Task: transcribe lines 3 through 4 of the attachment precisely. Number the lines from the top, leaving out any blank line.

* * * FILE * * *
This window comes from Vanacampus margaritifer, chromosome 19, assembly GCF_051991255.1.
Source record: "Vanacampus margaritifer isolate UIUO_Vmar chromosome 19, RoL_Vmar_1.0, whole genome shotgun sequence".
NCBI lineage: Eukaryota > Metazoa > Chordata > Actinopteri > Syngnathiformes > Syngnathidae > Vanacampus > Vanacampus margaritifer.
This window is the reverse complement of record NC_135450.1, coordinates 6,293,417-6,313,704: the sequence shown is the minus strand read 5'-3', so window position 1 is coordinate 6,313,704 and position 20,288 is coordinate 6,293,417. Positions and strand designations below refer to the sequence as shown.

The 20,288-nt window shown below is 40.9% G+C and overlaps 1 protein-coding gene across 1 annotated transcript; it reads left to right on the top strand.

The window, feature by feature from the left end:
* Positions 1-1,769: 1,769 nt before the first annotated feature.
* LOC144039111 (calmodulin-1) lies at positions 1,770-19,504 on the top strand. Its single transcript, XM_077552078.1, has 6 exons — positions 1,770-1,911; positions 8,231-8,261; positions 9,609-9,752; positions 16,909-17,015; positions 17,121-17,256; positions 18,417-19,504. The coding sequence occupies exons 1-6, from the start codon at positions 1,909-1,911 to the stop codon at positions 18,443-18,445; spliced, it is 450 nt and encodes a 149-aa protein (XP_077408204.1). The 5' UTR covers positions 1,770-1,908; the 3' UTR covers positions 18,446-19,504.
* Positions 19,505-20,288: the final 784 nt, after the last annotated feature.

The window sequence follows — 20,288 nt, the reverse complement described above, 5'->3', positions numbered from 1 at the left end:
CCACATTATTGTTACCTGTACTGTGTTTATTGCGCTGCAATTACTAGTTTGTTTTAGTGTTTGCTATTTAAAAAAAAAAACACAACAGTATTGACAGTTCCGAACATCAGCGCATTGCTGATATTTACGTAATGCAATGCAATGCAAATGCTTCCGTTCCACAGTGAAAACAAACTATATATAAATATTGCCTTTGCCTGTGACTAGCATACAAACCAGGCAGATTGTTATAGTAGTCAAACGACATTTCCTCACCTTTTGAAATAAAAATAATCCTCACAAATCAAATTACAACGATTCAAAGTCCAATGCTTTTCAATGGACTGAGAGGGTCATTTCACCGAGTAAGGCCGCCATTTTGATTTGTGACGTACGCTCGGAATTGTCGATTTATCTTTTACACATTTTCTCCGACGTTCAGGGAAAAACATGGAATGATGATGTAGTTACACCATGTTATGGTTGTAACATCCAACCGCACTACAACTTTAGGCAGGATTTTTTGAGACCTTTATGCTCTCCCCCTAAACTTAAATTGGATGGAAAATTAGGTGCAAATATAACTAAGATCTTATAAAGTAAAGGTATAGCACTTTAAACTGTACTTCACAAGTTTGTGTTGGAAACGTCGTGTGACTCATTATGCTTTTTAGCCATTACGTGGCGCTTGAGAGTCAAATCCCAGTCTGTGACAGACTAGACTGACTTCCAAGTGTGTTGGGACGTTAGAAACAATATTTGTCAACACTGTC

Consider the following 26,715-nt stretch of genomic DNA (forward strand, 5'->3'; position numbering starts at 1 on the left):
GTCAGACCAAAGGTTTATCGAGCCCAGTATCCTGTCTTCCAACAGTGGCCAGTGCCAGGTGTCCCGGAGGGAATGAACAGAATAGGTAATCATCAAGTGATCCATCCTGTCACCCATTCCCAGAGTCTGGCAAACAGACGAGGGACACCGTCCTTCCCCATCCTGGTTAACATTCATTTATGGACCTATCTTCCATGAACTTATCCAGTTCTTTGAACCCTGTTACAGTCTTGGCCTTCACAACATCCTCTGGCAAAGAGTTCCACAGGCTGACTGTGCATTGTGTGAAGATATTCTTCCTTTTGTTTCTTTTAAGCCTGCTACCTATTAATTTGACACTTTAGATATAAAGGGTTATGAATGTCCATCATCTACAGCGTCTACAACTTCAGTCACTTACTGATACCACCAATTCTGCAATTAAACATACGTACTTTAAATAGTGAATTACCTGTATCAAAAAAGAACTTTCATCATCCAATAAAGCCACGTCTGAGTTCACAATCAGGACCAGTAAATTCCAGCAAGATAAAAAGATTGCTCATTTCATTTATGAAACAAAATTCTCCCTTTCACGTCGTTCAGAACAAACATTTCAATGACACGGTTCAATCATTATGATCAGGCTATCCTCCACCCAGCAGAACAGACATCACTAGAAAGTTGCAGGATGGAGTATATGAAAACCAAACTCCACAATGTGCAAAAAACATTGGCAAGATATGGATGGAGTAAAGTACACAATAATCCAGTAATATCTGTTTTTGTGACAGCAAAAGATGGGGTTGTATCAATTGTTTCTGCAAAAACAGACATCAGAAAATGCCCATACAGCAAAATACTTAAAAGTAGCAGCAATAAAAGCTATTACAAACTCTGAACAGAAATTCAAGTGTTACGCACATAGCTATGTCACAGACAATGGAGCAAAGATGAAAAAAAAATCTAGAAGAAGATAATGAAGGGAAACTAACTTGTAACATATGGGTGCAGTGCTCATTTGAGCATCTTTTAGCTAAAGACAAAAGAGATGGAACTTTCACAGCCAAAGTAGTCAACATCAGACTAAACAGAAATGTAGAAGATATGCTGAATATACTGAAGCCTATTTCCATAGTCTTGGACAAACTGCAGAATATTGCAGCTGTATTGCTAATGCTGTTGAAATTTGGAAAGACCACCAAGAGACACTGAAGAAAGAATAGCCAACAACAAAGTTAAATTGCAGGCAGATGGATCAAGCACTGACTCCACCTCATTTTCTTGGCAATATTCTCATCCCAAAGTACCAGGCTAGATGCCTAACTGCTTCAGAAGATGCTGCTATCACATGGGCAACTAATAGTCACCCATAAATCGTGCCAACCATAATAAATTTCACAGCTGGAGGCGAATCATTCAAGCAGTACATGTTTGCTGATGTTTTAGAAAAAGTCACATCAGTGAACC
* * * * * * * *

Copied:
NCBI lineage: Eukaryota > Metazoa > Chordata > Actinopteri > Syngnathiformes > Syngnathidae > Vanacampus > Vanacampus margaritifer.
This window is the reverse complement of record NC_135450.1, coordinates 6,293,417-6,313,704: the sequence shown is the minus strand read 5'-3', so window position 1 is coordinate 6,313,704 and position 20,288 is coordinate 6,293,417. Positions and strand designations below refer to the sequence as shown.